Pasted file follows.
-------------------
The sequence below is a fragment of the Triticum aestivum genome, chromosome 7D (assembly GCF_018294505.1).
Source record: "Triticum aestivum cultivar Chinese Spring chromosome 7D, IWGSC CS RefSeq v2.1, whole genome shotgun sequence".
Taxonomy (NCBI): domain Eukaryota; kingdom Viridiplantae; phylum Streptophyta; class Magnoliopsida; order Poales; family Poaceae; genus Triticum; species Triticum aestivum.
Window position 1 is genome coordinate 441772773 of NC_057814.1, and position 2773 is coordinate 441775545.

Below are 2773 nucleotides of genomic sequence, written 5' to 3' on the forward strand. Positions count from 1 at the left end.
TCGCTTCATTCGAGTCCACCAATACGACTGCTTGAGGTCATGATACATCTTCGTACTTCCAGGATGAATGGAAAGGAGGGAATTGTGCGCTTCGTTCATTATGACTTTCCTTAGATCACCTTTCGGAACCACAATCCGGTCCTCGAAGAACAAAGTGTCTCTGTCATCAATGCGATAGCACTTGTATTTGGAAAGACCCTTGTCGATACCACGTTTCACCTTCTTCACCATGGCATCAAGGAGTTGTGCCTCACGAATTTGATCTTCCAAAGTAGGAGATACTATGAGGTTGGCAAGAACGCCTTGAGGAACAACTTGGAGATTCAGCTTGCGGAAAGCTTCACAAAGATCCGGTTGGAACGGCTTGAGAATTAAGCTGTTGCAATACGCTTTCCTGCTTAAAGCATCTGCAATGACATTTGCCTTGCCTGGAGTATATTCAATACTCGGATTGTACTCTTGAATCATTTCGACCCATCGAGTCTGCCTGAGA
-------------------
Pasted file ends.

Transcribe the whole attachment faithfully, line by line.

The sequence below is a fragment of the Triticum aestivum genome, chromosome 7D (assembly GCF_018294505.1).
Source record: "Triticum aestivum cultivar Chinese Spring chromosome 7D, IWGSC CS RefSeq v2.1, whole genome shotgun sequence".
Taxonomy (NCBI): domain Eukaryota; kingdom Viridiplantae; phylum Streptophyta; class Magnoliopsida; order Poales; family Poaceae; genus Triticum; species Triticum aestivum.
Window position 1 is genome coordinate 441772773 of NC_057814.1, and position 2773 is coordinate 441775545.

Below are 2773 nucleotides of genomic sequence, written 5' to 3' on the forward strand. Positions count from 1 at the left end.
TCGCTTCATTCGAGTCCACCAATACGACTGCTTGAGGTCATGATACATCTTCGTACTTCCAGGATGAATGGAAAGGAGGGAATTGTGCGCTTCGTTCATTATGACTTTCCTTAGATCACCTTTCGGAACCACAATCCGGTCCTCGAAGAACAAAGTGTCTCTGTCATCAATGCGATAGCACTTGTATTTGGAAAGACCCTTGTCGATACCACGTTTCACCTTCTTCACCATGGCATCAAGGAGTTGTGCCTCACGAATTTGATCTTCCAAAGTAGGAGATACTATGAGGTTGGCAAGAACGCCTTGAGGAACAACTTGGAGATTCAGCTTGCGGAAAGCTTCACAAAGATCCGGTTGGAACGGCTTGAGAATTAAGCTGTTGCAATACGCTTTCCTGCTTAAAGCATCTGCAATGACATTTGCCTTGCCTGGAGTATATTCAATACTCGGATTGTACTCTTGAATCATTTCGACCCATCGAGTCTGCCTGAGA